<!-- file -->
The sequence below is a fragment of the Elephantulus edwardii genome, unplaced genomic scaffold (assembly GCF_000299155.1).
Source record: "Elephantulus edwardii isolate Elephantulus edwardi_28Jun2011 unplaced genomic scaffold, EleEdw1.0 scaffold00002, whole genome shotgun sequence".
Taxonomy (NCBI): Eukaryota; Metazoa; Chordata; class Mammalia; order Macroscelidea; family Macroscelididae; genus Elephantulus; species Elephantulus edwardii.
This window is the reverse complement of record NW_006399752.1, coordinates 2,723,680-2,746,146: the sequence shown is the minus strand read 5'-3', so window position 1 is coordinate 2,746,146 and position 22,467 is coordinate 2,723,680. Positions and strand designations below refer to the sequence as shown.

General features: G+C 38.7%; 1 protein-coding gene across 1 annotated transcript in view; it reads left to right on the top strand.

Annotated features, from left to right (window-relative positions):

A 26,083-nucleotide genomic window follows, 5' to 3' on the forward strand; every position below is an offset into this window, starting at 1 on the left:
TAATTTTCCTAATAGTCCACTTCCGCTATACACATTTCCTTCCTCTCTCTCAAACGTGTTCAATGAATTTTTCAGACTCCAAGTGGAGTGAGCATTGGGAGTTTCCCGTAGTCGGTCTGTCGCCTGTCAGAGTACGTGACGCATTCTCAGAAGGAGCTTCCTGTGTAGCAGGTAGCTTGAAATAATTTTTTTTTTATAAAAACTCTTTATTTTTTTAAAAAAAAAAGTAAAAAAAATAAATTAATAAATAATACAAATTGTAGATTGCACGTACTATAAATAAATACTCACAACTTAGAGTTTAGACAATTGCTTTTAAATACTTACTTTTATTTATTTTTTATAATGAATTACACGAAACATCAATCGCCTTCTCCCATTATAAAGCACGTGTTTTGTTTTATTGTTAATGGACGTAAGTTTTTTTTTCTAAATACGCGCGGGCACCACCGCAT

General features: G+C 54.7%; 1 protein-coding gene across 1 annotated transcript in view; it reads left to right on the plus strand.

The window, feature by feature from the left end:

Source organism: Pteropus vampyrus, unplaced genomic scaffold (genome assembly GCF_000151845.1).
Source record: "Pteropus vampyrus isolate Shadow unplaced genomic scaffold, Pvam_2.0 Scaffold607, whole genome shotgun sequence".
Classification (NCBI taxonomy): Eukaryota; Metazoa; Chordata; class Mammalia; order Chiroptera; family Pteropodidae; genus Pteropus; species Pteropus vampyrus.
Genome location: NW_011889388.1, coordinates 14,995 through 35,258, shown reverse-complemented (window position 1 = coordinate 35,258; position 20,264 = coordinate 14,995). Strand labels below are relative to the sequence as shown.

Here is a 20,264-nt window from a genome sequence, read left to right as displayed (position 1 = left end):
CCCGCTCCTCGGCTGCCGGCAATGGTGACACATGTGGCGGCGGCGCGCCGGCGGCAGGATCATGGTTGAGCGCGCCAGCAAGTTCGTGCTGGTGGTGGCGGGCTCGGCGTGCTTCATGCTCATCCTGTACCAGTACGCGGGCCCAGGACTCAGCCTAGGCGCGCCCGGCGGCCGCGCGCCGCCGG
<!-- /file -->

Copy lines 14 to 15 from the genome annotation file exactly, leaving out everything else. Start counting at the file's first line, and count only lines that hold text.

Genome location: NW_011889388.1, coordinates 14,995 through 35,258, shown reverse-complemented (window position 1 = coordinate 35,258; position 20,264 = coordinate 14,995). Strand labels below are relative to the sequence as shown.

Here is a 20,264-nt window from a genome sequence, read left to right as displayed (position 1 = left end):